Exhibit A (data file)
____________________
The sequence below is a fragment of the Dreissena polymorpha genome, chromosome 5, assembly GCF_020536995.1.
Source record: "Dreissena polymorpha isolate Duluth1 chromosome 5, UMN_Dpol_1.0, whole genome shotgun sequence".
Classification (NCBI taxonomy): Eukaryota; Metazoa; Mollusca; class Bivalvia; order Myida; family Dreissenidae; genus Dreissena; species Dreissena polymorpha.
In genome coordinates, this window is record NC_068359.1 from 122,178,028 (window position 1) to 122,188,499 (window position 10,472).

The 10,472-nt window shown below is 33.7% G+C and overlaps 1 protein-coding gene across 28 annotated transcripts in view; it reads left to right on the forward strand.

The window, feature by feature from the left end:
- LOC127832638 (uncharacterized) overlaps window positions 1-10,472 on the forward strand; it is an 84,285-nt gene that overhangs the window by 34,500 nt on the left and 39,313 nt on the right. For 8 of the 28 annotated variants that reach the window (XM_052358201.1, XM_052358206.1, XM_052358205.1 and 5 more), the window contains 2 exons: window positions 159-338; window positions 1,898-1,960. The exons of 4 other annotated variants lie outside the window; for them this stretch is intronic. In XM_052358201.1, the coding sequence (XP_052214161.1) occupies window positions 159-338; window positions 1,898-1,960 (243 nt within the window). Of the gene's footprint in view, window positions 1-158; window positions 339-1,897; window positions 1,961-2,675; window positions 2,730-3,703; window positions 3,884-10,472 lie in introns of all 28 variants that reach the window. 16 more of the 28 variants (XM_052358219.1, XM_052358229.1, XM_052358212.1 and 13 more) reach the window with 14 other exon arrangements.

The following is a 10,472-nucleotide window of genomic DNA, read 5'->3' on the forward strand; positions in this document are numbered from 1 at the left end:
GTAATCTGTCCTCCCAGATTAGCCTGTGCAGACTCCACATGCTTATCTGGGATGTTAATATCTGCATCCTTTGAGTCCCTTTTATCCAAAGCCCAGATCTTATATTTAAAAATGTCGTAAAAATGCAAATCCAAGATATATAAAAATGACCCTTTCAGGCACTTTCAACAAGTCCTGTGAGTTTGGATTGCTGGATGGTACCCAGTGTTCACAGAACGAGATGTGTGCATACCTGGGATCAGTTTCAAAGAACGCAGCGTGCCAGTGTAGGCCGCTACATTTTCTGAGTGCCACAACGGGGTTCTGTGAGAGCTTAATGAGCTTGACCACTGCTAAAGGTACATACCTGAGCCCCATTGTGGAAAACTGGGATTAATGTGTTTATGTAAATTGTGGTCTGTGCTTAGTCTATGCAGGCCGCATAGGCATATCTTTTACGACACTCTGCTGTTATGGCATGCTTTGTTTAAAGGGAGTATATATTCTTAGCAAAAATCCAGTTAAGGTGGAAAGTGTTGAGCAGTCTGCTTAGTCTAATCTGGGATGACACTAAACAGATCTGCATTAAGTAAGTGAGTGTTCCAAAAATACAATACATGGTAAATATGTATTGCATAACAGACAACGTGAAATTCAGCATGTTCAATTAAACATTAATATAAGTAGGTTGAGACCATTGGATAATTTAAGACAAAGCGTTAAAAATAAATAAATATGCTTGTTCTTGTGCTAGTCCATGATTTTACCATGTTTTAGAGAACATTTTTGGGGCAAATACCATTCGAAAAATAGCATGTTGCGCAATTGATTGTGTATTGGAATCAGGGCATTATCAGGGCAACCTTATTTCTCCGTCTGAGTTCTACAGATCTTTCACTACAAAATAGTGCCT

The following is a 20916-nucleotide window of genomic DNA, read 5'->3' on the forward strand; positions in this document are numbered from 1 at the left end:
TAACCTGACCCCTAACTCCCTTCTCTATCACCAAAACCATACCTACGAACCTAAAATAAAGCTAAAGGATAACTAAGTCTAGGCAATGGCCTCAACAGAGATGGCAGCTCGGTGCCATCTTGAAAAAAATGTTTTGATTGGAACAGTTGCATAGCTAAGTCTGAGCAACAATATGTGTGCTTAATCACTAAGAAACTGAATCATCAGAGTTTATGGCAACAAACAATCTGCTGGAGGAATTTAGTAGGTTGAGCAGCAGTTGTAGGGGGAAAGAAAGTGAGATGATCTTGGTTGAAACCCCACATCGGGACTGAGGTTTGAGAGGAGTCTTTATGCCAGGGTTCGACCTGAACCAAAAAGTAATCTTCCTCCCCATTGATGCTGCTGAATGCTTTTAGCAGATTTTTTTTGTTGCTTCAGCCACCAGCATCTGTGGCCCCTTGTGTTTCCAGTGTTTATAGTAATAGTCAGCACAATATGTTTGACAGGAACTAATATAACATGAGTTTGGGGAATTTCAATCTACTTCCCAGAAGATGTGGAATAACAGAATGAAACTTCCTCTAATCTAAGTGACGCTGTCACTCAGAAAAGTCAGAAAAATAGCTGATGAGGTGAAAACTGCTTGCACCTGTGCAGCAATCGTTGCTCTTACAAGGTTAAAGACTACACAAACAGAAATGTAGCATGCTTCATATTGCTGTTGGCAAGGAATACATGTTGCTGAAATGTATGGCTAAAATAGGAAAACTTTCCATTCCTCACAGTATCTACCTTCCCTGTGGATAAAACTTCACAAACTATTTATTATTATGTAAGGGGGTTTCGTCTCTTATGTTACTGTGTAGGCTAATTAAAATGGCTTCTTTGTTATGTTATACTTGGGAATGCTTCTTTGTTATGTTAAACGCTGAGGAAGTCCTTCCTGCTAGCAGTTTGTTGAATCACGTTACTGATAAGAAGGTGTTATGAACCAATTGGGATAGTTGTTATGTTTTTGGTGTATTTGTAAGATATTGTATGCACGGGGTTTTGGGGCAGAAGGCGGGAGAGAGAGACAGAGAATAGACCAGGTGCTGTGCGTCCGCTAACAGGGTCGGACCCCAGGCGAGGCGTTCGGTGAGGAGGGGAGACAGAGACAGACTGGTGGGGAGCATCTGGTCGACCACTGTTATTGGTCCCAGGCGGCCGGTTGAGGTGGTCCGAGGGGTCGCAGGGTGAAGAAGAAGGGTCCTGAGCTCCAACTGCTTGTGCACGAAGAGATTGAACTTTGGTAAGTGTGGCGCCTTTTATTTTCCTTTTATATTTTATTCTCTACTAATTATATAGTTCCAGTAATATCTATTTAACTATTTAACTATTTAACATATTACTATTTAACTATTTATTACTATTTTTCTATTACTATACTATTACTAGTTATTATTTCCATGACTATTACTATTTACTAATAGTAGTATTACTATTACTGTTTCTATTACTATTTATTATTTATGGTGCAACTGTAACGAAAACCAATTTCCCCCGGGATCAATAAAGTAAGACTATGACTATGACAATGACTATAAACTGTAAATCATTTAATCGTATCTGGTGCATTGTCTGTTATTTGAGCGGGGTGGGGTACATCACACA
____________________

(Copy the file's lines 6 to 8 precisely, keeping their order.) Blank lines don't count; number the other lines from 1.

The window, feature by feature from the left end:
- LOC127832638 (uncharacterized) overlaps window positions 1-10,472 on the forward strand; it is an 84,285-nt gene that overhangs the window by 34,500 nt on the left and 39,313 nt on the right. For 8 of the 28 annotated variants that reach the window (XM_052358201.1, XM_052358206.1, XM_052358205.1 and 5 more), the window contains 2 exons: window positions 159-338; window positions 1,898-1,960. The exons of 4 other annotated variants lie outside the window; for them this stretch is intronic. In XM_052358201.1, the coding sequence (XP_052214161.1) occupies window positions 159-338; window positions 1,898-1,960 (243 nt within the window). Of the gene's footprint in view, window positions 1-158; window positions 339-1,897; window positions 1,961-2,675; window positions 2,730-3,703; window positions 3,884-10,472 lie in introns of all 28 variants that reach the window. 16 more of the 28 variants (XM_052358219.1, XM_052358229.1, XM_052358212.1 and 13 more) reach the window with 14 other exon arrangements.

The following is a 10,472-nucleotide window of genomic DNA, read 5'->3' on the forward strand; positions in this document are numbered from 1 at the left end: